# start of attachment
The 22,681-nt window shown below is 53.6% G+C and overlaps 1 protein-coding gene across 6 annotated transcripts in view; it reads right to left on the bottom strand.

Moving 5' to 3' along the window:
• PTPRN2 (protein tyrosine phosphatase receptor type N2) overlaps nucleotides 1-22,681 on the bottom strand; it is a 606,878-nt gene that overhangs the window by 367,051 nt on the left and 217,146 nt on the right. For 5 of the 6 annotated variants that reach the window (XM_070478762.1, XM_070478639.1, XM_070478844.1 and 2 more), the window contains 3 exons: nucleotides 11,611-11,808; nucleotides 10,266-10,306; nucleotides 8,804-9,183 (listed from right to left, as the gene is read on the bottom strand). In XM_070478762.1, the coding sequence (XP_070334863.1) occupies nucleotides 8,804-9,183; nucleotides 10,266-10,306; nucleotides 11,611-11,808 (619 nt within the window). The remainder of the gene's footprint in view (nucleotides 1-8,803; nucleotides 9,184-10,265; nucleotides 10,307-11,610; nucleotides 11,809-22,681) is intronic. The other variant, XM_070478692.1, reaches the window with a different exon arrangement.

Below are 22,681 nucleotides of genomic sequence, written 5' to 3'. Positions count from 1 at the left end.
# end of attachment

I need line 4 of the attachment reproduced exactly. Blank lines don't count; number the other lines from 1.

Below are 22,681 nucleotides of genomic sequence, written 5' to 3'. Positions count from 1 at the left end.